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The story of the Crimean Khanate takes us back to the middle of the 15th-century when Golden Horde saw its decline and was split into several smaller khanates. Then there was an internal rivalry on the Crimean peninsula between the Tatar clans. Eventually, the most successful of them was the founder of Giray dynasty – Hacı I Giray, who with the help of the Lithuanian Grand Duke Vytautas took over the peninsula. However, the path of Hacı Giray to the control of Crimea was very rocky. Until his eventual reign and the foundation of the Crimean Khanate, he had to suffer several losses and setbacks, including being a hostage of another Grand Duke of Lithuania – Sigismund Kestutaitis.
Despite all the efforts of Hacı Giray, neither he nor his descendants had absolute power over the khanate. It was at times a relatively chaotic state, as the lack of control over beys (local nobles) created a headache for the khan. Crimean beys constantly led the raids to the neighboring lands and captured thousands of people (esir – that is how they called the captives) every year to make a great profit in the slave trade and ransoms. Khan got his share of profit, but most of these raids were held without his permission. Even if the Crimean khan had an agreement with the attacked state, beys did not care much about that. However, both sides understood that there is no need for internal conflict. To keep his position safe, khan had to balance between his wishes and the wishes of beys.
Slave trade dominated the Crimean economy for several reasons. One of them was their origin – they were nomads, skilled horse riders and raids were simply part of their lifestyle. Farming was not as a respectable thing to do and it was not as profitable as slave trade. This kept raids alive for several centuries and most of the captured people were sold in the Ottoman administrated trade center Caffa that was located on the coast of the Black Sea. Up to 20 000 slaves were sold every year and the total number of captured people might be even twice bigger, as only the strongest captives could stay alive until they were sold. Those, who were too weak or slow, simply got killed on the way to Caffa.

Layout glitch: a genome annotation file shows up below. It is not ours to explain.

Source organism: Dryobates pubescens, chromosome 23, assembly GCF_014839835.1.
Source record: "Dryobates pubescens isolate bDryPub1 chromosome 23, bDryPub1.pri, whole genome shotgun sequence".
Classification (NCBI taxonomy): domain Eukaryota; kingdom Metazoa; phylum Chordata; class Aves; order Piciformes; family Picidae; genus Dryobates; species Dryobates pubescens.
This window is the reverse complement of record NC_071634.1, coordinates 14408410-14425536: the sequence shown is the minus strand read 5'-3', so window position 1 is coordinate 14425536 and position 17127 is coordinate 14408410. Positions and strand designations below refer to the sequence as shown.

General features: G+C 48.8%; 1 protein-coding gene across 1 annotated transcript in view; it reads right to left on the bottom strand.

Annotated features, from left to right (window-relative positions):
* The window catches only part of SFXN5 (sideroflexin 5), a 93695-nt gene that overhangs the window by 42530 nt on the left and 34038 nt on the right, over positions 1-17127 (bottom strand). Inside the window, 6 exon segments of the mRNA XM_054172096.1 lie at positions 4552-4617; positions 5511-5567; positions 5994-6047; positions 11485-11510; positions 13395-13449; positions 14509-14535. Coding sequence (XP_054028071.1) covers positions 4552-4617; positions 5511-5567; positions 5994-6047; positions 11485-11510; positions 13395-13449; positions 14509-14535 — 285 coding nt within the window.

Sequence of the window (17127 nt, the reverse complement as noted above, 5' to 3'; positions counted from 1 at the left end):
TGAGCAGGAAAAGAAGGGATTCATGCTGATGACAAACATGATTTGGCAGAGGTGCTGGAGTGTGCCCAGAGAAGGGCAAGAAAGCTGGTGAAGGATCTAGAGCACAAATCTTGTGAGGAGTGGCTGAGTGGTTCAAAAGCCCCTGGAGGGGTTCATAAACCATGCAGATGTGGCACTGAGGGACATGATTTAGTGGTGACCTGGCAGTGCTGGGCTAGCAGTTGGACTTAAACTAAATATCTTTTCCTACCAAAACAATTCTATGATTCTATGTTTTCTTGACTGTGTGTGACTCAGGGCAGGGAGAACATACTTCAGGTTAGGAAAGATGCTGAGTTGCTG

While being a vassal state, Crimean Khanate remained largely an independent state. Depending on the political situation in the region, Crimeans occasionally had alliances with the Polish-Lithuanian Commonwealth and the Zaporozhian Cossacks. However, that still did not stop their raids that also was kind of a tool to keep the balance of power and prevent one or another neighboring country to become too powerful. Crimean khans feared that allowing one specific country to dominate the region would eventually lead to the end of their Khanate. Because of this concern, at some point, they stopped raids to Polish-Lithuanian lands to hold the influence of growing Muscovy.
Tatar house in the village of Alupka. Drawing by Carlo Bossoli (1856)